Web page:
Carpal Tunnel Syndrome

Carpal tunnel syndrome:  Carpus- the joint between the arm and hand, made up of eight bones; the wrist.  Also the corresponding forelimb joint in quadrupeds) 
The most common nerve entrapment syndrome, carpal tunnel syndrome results from compression of the median nerve at the wrist, within the carpal tunnel (formed by the carpal bones and the transverse carpal ligament).  The median nerve, along with blood vessels and flexor tendons, passes through this tunnel to the fingers and thumb.  Compression neuropathy causes sensory and motor changes in the median distribution of the hand.

Many conditions can cause the contents or structure of the carpal tunnel to swell and press the median nerve against the transverse carpal ligament.  Carpal tunnel syndrome usually occurs more in women between the ages of 30 - 60, it posses a serious occupational health problem.  Any strenuous use of the hands aggravates this condition, those at risk are; assembly line workers and those who uses poorly designed tools.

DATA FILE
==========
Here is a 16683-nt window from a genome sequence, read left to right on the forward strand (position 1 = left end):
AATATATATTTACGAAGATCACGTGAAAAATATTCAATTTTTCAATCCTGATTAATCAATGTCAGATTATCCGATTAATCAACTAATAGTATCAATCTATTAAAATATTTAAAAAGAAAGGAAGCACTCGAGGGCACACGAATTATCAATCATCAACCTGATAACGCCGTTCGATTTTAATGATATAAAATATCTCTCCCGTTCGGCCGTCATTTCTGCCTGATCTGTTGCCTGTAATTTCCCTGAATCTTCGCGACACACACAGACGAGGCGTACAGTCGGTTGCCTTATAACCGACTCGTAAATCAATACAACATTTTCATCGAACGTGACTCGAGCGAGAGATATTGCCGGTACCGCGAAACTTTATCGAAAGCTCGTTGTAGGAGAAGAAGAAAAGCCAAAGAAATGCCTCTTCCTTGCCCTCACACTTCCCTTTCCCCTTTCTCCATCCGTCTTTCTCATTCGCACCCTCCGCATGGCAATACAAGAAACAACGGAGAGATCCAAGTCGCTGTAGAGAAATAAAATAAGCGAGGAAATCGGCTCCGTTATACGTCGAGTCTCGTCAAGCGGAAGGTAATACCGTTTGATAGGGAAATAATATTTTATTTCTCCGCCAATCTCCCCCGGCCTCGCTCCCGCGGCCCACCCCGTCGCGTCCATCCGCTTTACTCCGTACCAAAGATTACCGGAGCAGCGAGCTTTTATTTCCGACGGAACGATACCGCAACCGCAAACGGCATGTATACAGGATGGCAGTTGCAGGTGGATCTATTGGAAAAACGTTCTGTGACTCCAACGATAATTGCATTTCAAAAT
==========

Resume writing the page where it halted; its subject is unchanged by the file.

• Weakness of one or both hands
  • Pain
  • Burning
  • Numbness and or tingling

The above symptoms can affect one or both hands, and can affect the thumb, forefinger, middle finger, and the forearm. In some severe cases, pain can spread as far as the shoulder.  The patient may have a decease sensation to light touch or pinpricks in the affected fingers.  He may have difficulty with clenching his hands to make a fist.


Resting the affected hand

Hand splint may be used

Physical Therapy may be require

May have to change occupation if it has been link to the patient job details

If above treatment fails, surgical decompression of the nerve by sectioning the entire transverse carpal tunnel ligament.

Neurolysis (freeing the nerve fibers) may also be necessary

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